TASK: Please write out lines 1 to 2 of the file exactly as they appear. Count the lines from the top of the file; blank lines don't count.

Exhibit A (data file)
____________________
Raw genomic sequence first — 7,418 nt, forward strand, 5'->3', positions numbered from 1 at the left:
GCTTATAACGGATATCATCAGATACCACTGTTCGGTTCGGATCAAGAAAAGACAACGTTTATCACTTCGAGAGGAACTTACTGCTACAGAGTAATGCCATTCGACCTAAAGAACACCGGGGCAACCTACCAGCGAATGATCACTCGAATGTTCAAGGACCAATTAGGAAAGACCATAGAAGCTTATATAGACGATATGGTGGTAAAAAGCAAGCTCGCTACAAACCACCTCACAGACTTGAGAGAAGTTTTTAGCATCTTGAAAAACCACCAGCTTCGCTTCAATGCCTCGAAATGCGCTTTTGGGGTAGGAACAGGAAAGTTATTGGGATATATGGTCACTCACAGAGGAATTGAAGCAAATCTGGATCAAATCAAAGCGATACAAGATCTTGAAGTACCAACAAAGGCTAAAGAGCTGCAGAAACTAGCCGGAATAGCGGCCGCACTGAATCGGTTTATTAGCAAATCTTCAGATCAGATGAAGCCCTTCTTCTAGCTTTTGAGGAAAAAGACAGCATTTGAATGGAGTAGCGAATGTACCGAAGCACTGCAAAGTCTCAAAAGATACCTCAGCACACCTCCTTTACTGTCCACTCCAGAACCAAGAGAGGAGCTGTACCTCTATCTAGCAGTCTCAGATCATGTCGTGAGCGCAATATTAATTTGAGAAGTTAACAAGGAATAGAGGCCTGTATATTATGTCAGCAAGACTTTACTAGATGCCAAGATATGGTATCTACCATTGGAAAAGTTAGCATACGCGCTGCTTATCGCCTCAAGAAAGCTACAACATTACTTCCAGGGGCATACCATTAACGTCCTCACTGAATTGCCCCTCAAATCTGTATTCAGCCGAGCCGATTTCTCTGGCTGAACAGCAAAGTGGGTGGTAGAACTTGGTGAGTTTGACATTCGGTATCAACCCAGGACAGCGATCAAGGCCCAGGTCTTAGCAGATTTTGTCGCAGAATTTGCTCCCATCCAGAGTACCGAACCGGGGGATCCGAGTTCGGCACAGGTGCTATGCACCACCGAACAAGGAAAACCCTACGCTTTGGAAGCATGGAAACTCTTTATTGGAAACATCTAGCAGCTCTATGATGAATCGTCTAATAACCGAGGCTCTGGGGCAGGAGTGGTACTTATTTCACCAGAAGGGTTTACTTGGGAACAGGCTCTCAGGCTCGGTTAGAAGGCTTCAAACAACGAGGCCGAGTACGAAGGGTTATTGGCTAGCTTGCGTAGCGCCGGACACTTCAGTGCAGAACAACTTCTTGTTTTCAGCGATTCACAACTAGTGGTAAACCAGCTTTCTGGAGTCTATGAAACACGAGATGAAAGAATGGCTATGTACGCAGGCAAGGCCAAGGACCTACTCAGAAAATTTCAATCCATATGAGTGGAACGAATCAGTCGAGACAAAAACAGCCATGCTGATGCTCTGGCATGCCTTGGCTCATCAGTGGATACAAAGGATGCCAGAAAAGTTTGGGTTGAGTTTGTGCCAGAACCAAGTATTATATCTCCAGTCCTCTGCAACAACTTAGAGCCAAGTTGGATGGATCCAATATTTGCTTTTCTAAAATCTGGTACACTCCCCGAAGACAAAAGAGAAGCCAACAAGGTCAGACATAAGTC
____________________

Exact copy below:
Raw genomic sequence first — 7,418 nt, forward strand, 5'->3', positions numbered from 1 at the left:
GCTTATAACGGATATCATCAGATACCACTGTTCGGTTCGGATCAAGAAAAGACAACGTTTATCACTTCGAGAGGAACTTACTGCTACAGAGTAATGCCATTCGACCTAAAGAACACCGGGGCAACCTACCAGCGAATGATCACTCGAATGTTCAAGGACCAATTAGGAAAGACCATAGAAGCTTATATAGACGATATGGTGGTAAAAAGCAAGCTCGCTACAAACCACCTCACAGACTTGAGAGAAGTTTTTAGCATCTTGAAAAACCACCAGCTTCGCTTCAATGCCTCGAAATGCGCTTTTGGGGTAGGAACAGGAAAGTTATTGGGATATATGGTCACTCACAGAGGAATTGAAGCAAATCTGGATCAAATCAAAGCGATACAAGATCTTGAAGTACCAACAAAGGCTAAAGAGCTGCAGAAACTAGCCGGAATAGCGGCCGCACTGAATCGGTTTATTAGCAAATCTTCAGATCAGATGAAGCCCTTCTTCTAGCTTTTGAGGAAAAAGACAGCATTTGAATGGAGTAGCGAATGTACCGAAGCACTGCAAAGTCTCAAAAGATACCTCAGCACACCTCCTTTACTGTCCACTCCAGAACCAAGAGAGGAGCTGTACCTCTATCTAGCAGTCTCAGATCATGTCGTGAGCGCAATATTAATTTGAGAAGTTAACAAGGAATAGAGGCCTGTATATTATGTCAGCAAGACTTTACTAGATGCCAAGATATGGTATCTACCATTGGAAAAGTTAGCATACGCGCTGCTTATCGCCTCAAGAAAGCTACAACATTACTTCCAGGGGCATACCATTAACGTCCTCACTGAATTGCCCCTCAAATCTGTATTCAGCCGAGCCGATTTCTCTGGCTGAACAGCAAAGTGGGTGGTAGAACTTGGTGAGTTTGACATTCGGTATCAACCCAGGACAGCGATCAAGGCCCAGGTCTTAGCAGATTTTGTCGCAGAATTTGCTCCCATCCAGAGTACCGAACCGGGGGATCCGAGTTCGGCACAGGTGCTATGCACCACCGAACAAGGAAAACCCTACGCTTTGGAAGCATGGAAACTCTTTATTGGAAACATCTAGCAGCTCTATGATGAATCGTCTAATAACCGAGGCTCTGGGGCAGGAGTGGTACTTATTTCACCAGAAGGGTTTACTTGGGAACAGGCTCTCAGGCTCGGTTAGAAGGCTTCAAACAACGAGGCCGAGTACGAAGGGTTATTGGCTAGCTTGCGTAGCGCCGGACACTTCAGTGCAGAACAACTTCTTGTTTTCAGCGATTCACAACTAGTGGTAAACCAGCTTTCTGGAGTCTATGAAACACGAGATGAAAGAATGGCTATGTACGCAGGCAAGGCCAAGGACCTACTCAGAAAATTTCAATCCATATGAGTGGAACGAATCAGTCGAGACAAAAACAGCCATGCTGATGCTCTGGCATGCCTTGGCTCATCAGTGGATACAAAGGATGCCAGAAAAGTTTGGGTTGAGTTTGTGCCAGAACCAAGTATTATATCTCCAGTCCTCTGCAACAACTTAGAGCCAAGTTGGATGGATCCAATATTTGCTTTTCTAAAATCTGGTACACTCCCCGAAGACAAAAGAGAAGCCAACAAGGTCAGACATAAGTC